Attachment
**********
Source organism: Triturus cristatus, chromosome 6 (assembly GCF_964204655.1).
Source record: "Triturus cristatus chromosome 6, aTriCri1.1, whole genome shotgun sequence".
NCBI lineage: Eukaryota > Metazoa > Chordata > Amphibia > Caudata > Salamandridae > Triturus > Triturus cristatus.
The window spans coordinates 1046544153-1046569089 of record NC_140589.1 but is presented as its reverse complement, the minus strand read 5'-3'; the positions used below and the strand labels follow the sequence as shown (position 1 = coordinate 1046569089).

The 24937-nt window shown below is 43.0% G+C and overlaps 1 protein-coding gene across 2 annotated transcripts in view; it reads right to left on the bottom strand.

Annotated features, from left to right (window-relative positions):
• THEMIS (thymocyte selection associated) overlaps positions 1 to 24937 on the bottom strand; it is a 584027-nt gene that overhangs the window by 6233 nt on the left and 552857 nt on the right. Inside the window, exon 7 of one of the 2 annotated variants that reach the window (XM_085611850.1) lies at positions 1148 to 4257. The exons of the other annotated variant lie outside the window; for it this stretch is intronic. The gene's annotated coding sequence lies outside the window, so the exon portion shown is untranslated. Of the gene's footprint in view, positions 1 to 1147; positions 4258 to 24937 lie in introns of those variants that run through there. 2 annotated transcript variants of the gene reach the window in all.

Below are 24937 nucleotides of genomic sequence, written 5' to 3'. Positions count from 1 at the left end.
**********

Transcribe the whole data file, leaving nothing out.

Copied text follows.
Source organism: Triturus cristatus, chromosome 6 (assembly GCF_964204655.1).
Source record: "Triturus cristatus chromosome 6, aTriCri1.1, whole genome shotgun sequence".
NCBI lineage: Eukaryota > Metazoa > Chordata > Amphibia > Caudata > Salamandridae > Triturus > Triturus cristatus.
The window spans coordinates 1046544153-1046569089 of record NC_140589.1 but is presented as its reverse complement, the minus strand read 5'-3'; the positions used below and the strand labels follow the sequence as shown (position 1 = coordinate 1046569089).

The 24937-nt window shown below is 43.0% G+C and overlaps 1 protein-coding gene across 2 annotated transcripts in view; it reads right to left on the bottom strand.

Annotated features, from left to right (window-relative positions):
• THEMIS (thymocyte selection associated) overlaps positions 1 to 24937 on the bottom strand; it is a 584027-nt gene that overhangs the window by 6233 nt on the left and 552857 nt on the right. Inside the window, exon 7 of one of the 2 annotated variants that reach the window (XM_085611850.1) lies at positions 1148 to 4257. The exons of the other annotated variant lie outside the window; for it this stretch is intronic. The gene's annotated coding sequence lies outside the window, so the exon portion shown is untranslated. Of the gene's footprint in view, positions 1 to 1147; positions 4258 to 24937 lie in introns of those variants that run through there. 2 annotated transcript variants of the gene reach the window in all.

Below are 24937 nucleotides of genomic sequence, written 5' to 3'. Positions count from 1 at the left end.